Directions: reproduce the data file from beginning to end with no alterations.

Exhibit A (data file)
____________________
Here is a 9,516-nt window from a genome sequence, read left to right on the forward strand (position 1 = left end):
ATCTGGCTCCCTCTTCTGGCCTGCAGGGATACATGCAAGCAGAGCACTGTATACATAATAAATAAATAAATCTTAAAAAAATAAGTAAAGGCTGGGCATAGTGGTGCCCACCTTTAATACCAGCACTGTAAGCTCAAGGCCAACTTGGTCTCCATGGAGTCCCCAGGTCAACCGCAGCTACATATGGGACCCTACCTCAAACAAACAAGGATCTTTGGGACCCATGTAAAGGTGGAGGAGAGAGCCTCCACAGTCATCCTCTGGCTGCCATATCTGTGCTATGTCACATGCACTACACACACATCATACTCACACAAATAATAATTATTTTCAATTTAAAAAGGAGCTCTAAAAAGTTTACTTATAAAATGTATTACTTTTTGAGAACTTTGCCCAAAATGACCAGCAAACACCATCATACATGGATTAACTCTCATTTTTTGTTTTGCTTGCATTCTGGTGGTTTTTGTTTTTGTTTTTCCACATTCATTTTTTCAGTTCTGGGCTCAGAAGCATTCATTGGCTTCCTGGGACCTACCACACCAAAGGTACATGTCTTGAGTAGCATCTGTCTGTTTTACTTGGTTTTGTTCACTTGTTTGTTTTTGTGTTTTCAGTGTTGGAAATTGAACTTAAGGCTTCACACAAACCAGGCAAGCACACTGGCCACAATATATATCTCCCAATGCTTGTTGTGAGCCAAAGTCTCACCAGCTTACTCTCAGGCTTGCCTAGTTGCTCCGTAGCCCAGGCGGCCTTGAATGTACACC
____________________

Here is a 9,516-nt window from a genome sequence, read left to right on the forward strand (position 1 = left end):
ATCTGGCTCCCTCTTCTGGCCTGCAGGGATACATGCAAGCAGAGCACTGTATACATAATAAATAAATAAATCTTAAAAAAATAAGTAAAGGCTGGGCATAGTGGTGCCCACCTTTAATACCAGCACTGTAAGCTCAAGGCCAACTTGGTCTCCATGGAGTCCCCAGGTCAACCGCAGCTACATATGGGACCCTACCTCAAACAAACAAGGATCTTTGGGACCCATGTAAAGGTGGAGGAGAGAGCCTCCACAGTCATCCTCTGGCTGCCATATCTGTGCTATGTCACATGCACTACACACACATCATACTCACACAAATAATAATTATTTTCAATTTAAAAAGGAGCTCTAAAAAGTTTACTTATAAAATGTATTACTTTTTGAGAACTTTGCCCAAAATGACCAGCAAACACCATCATACATGGATTAACTCTCATTTTTTGTTTTGCTTGCATTCTGGTGGTTTTTGTTTTTGTTTTTCCACATTCATTTTTTCAGTTCTGGGCTCAGAAGCATTCATTGGCTTCCTGGGACCTACCACACCAAAGGTACATGTCTTGAGTAGCATCTGTCTGTTTTACTTGGTTTTGTTCACTTGTTTGTTTTTGTGTTTTCAGTGTTGGAAATTGAACTTAAGGCTTCACACAAACCAGGCAAGCACACTGGCCACAATATATATCTCCCAATGCTTGTTGTGAGCCAAAGTCTCACCAGCTTACTCTCAGGCTTGCCTAGTTGCTCCGTAGCCCAGGCGGCCTTGAATGTACACC